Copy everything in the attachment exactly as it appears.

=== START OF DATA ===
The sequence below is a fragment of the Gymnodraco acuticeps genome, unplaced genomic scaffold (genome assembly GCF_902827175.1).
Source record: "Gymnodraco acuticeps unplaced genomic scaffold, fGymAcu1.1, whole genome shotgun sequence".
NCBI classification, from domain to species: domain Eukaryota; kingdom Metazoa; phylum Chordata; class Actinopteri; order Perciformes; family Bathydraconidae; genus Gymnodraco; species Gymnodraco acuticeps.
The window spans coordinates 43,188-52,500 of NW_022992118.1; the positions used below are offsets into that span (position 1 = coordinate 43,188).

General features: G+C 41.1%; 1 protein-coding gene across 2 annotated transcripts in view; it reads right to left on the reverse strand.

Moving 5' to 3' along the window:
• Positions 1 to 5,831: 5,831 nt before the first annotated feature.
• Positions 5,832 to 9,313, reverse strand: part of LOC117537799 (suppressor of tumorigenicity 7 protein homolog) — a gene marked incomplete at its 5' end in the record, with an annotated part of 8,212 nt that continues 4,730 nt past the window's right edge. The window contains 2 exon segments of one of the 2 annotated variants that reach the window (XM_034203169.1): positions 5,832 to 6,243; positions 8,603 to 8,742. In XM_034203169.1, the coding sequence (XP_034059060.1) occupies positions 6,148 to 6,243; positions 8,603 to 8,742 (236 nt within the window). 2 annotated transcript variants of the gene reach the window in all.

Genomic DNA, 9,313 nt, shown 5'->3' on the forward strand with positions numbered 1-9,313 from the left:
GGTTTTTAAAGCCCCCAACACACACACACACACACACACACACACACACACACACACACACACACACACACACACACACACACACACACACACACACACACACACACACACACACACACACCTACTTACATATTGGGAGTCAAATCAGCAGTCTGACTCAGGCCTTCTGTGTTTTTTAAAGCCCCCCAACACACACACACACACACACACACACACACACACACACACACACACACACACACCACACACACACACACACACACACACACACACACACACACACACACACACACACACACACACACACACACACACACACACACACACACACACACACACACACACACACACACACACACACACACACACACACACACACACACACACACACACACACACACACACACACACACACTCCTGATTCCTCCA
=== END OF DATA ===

The sequence below is a fragment of the Gymnodraco acuticeps genome, unplaced genomic scaffold (genome assembly GCF_902827175.1).
Source record: "Gymnodraco acuticeps unplaced genomic scaffold, fGymAcu1.1, whole genome shotgun sequence".
NCBI classification, from domain to species: domain Eukaryota; kingdom Metazoa; phylum Chordata; class Actinopteri; order Perciformes; family Bathydraconidae; genus Gymnodraco; species Gymnodraco acuticeps.
The window spans coordinates 43,188-52,500 of NW_022992118.1; the positions used below are offsets into that span (position 1 = coordinate 43,188).

General features: G+C 41.1%; 1 protein-coding gene across 2 annotated transcripts in view; it reads right to left on the reverse strand.

Moving 5' to 3' along the window:
• Positions 1 to 5,831: 5,831 nt before the first annotated feature.
• Positions 5,832 to 9,313, reverse strand: part of LOC117537799 (suppressor of tumorigenicity 7 protein homolog) — a gene marked incomplete at its 5' end in the record, with an annotated part of 8,212 nt that continues 4,730 nt past the window's right edge. The window contains 2 exon segments of one of the 2 annotated variants that reach the window (XM_034203169.1): positions 5,832 to 6,243; positions 8,603 to 8,742. In XM_034203169.1, the coding sequence (XP_034059060.1) occupies positions 6,148 to 6,243; positions 8,603 to 8,742 (236 nt within the window). 2 annotated transcript variants of the gene reach the window in all.

Genomic DNA, 9,313 nt, shown 5'->3' on the forward strand with positions numbered 1-9,313 from the left:
GGTTTTTAAAGCCCCCAACACACACACACACACACACACACACACACACACACACACACACACACACACACACACACACACACACACACACACACACACACACACACACACACACACACACCTACTTACATATTGGGAGTCAAATCAGCAGTCTGACTCAGGCCTTCTGTGTTTTTTAAAGCCCCCCAACACACACACACACACACACACACACACACACACACACACACACACACACACACCACACACACACACACACACACACACACACACACACACACACACACACACACACACACACACACACACACACACACACACACACACACACACACACACACACACACACACACACACACACACACACACACACACACACACACACACACACACACACACACACACACACACACACTCCTGATTCCTCCA